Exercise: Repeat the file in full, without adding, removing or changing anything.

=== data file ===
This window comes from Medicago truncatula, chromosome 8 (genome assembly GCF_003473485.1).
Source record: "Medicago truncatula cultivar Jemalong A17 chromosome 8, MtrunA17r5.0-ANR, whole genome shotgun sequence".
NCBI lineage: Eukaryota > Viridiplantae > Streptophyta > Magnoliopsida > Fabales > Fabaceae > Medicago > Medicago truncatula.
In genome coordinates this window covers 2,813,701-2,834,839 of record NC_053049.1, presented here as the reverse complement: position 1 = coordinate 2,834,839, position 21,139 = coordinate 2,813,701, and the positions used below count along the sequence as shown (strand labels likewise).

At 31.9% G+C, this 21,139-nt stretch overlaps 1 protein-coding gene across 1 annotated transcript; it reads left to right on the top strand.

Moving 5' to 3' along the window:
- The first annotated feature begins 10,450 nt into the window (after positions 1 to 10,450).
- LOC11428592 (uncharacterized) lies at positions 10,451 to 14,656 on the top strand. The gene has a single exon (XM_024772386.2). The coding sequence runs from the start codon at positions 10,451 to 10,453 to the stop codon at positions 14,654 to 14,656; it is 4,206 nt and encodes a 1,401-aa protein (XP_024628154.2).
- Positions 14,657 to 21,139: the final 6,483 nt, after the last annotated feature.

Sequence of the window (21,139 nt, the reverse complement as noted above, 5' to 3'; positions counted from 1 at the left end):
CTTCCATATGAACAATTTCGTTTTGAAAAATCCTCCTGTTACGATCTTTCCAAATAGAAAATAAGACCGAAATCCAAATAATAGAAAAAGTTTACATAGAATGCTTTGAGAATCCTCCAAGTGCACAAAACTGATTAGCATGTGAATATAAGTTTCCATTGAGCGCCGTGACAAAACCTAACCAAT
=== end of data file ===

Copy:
This window comes from Medicago truncatula, chromosome 8 (genome assembly GCF_003473485.1).
Source record: "Medicago truncatula cultivar Jemalong A17 chromosome 8, MtrunA17r5.0-ANR, whole genome shotgun sequence".
NCBI lineage: Eukaryota > Viridiplantae > Streptophyta > Magnoliopsida > Fabales > Fabaceae > Medicago > Medicago truncatula.
In genome coordinates this window covers 2,813,701-2,834,839 of record NC_053049.1, presented here as the reverse complement: position 1 = coordinate 2,834,839, position 21,139 = coordinate 2,813,701, and the positions used below count along the sequence as shown (strand labels likewise).

At 31.9% G+C, this 21,139-nt stretch overlaps 1 protein-coding gene across 1 annotated transcript; it reads left to right on the top strand.

Moving 5' to 3' along the window:
- The first annotated feature begins 10,450 nt into the window (after positions 1 to 10,450).
- LOC11428592 (uncharacterized) lies at positions 10,451 to 14,656 on the top strand. The gene has a single exon (XM_024772386.2). The coding sequence runs from the start codon at positions 10,451 to 10,453 to the stop codon at positions 14,654 to 14,656; it is 4,206 nt and encodes a 1,401-aa protein (XP_024628154.2).
- Positions 14,657 to 21,139: the final 6,483 nt, after the last annotated feature.

Sequence of the window (21,139 nt, the reverse complement as noted above, 5' to 3'; positions counted from 1 at the left end):
CTTCCATATGAACAATTTCGTTTTGAAAAATCCTCCTGTTACGATCTTTCCAAATAGAAAATAAGACCGAAATCCAAATAATAGAAAAAGTTTACATAGAATGCTTTGAGAATCCTCCAAGTGCACAAAACTGATTAGCATGTGAATATAAGTTTCCATTGAGCGCCGTGACAAAACCTAACCAAT